Indonesian Protestants, whose churches remain sealed by authorities in West Java, celebrated their fifth Easter in protest outside the presidential palace where they are hoping the president lifts a banning order preventing them from holding services in their own houses of worship.
Some 300 members of the Yasmin Indonesian Christian Church from Bogor city and the Batak Society Christian Church (HKBP) of Philadelphia in Bekasi district attended an Easter service on April 16.
Both churches say they are legally registered but are being persecuted by local authorities who refuse to allow them to worship in their own churches, after citing opposition by local Muslims.
"We are facing serious religious divisions in Indonesia, I hope the resurrection of Christ unites us," said Reverend Stephen Suleman, who led the Easter service.
Bona Sigalingging, a Yasmin congregation spokesman, said, although an agreement has been struck with the new major of Bogor to construct a mosque next to their church, nothing has been forthcoming so far.
"We will hold him to his promise," he said.
Despite winning a legal battle in the Supreme Court, the Christians said the previous mayor refused to allow the church to reopen because of pressure from hard-line groups.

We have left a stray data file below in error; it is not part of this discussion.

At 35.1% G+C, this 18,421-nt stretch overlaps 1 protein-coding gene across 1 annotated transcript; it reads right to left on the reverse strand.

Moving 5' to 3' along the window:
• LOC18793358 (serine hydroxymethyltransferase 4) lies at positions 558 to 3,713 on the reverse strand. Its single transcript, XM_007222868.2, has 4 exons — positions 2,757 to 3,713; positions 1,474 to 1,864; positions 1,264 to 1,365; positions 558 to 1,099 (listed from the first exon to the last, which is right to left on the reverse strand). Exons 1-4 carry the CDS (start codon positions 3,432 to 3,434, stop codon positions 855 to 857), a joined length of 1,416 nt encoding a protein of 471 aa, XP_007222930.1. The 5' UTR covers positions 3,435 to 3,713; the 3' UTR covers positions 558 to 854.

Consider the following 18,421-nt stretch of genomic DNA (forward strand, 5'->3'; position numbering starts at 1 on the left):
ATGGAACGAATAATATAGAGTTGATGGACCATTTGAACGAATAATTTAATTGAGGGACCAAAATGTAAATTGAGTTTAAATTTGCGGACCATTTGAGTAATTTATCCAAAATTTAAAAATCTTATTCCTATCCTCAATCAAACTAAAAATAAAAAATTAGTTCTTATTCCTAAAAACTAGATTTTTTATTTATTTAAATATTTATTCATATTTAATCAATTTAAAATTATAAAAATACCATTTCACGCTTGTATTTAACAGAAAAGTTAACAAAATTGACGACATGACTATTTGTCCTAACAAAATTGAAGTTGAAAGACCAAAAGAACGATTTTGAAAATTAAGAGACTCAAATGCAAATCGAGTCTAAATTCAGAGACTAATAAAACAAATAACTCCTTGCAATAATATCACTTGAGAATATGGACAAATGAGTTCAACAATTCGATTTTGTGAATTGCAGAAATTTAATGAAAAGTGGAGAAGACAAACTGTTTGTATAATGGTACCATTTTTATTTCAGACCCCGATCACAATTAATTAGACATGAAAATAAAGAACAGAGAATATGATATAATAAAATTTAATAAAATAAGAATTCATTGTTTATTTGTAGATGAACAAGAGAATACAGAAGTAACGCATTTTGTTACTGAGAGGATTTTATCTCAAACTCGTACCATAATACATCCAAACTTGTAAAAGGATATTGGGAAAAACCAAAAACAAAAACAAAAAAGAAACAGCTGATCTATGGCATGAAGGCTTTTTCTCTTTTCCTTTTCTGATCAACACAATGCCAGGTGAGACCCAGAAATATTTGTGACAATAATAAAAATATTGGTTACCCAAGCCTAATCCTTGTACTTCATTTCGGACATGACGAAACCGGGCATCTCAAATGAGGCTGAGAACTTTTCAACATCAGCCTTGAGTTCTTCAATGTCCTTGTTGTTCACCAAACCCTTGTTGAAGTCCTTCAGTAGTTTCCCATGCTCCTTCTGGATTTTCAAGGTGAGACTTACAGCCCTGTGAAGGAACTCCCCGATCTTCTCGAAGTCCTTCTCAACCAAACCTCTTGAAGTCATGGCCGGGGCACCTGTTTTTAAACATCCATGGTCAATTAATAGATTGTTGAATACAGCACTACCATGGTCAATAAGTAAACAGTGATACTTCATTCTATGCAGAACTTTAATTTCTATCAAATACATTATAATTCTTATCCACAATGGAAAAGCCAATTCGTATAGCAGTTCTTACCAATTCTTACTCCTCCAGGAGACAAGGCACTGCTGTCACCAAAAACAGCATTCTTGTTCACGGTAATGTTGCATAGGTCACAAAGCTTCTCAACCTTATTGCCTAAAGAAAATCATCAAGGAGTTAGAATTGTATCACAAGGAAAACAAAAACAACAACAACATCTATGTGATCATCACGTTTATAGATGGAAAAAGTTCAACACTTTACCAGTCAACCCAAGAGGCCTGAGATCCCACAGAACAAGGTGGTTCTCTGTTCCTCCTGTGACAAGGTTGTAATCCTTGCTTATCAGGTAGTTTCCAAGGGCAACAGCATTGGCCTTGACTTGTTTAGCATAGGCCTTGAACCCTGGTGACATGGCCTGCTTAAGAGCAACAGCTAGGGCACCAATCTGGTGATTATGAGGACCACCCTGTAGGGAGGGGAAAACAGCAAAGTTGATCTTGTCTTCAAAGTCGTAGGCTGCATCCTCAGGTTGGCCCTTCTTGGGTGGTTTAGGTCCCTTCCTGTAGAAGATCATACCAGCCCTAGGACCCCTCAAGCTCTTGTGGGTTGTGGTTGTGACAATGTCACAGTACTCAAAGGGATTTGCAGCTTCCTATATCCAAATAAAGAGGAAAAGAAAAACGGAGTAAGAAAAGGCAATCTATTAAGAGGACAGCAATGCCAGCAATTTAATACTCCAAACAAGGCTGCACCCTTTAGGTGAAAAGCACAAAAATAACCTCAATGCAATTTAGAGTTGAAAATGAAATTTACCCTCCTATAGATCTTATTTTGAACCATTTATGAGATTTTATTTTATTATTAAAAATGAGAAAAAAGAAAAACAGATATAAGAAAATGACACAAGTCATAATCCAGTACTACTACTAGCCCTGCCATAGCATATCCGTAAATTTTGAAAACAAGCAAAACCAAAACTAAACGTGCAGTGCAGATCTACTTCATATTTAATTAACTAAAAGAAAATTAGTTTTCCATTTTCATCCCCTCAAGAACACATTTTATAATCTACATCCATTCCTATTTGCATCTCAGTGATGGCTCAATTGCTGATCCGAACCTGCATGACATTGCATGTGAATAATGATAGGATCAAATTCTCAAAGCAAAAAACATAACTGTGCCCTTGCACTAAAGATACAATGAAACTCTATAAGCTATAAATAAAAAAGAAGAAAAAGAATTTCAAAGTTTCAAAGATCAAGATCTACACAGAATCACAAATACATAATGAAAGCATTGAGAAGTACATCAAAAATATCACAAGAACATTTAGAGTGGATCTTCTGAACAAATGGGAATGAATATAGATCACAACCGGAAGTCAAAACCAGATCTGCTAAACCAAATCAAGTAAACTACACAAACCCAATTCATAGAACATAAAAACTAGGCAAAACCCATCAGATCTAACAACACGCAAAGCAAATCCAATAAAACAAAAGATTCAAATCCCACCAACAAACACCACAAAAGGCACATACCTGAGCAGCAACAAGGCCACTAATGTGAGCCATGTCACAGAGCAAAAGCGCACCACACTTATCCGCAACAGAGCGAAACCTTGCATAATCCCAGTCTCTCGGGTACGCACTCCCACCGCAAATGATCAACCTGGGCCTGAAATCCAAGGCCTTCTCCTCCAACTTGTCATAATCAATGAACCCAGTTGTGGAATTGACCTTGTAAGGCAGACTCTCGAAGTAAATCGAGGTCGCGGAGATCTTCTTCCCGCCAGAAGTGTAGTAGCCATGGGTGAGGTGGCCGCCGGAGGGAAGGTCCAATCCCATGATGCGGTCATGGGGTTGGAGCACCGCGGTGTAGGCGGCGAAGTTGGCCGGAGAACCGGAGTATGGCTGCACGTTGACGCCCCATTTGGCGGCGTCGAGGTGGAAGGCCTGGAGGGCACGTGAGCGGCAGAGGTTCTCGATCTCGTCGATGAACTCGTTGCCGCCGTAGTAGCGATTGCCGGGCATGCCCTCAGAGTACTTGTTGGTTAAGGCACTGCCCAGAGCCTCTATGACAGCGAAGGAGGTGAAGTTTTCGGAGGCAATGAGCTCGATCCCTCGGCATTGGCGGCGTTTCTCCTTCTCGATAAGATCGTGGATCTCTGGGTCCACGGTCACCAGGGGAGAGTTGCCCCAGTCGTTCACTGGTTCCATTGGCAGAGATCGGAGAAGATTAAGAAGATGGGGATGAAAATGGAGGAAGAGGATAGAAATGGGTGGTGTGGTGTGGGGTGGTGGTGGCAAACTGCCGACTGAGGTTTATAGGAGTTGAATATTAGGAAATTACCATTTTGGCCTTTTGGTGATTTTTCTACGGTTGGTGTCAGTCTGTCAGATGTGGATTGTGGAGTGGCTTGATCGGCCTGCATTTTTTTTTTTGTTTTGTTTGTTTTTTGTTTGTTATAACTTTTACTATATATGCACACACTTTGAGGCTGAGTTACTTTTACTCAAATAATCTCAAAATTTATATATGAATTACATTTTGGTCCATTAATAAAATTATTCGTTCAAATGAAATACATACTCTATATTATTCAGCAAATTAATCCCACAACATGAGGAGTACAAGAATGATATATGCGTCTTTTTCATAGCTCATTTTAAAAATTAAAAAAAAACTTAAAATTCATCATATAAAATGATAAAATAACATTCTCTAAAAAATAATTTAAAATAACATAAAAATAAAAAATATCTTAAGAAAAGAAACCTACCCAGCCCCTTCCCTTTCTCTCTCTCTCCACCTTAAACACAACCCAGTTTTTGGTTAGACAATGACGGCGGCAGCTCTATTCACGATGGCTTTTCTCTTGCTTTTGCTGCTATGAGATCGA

The Yasmin church was shuttered in 2008.
In protest the congregation, along with HKBP, began organizing Sunday services outside the presidential palace in 2012.
HKBP said that they have held service for five years in front of the presidential palace each second week in a month joint to the Yasmin Indonesian Christian Church.
They too are hoping for President Joko Widodo to intervene after a ruling by the Supreme Court telling the local authorities to award them a building permit for their church fell on deaf ears.
Azriana, a commissioner of National Commission on Violence against Women, also attend the event.
"We don't see the state supporting our struggle for our rights," the commissioner, who like many Indonesians goes by one name, told the gathering.
After the service, Easter eggs were distributed to participants and police officers watching proceedings.
According to rights group Setara Institute for Democracy and Peace, West Java province has the highest incidents of religious intolerance, with 41 cases last year due to discriminative bylaws and radical groups.
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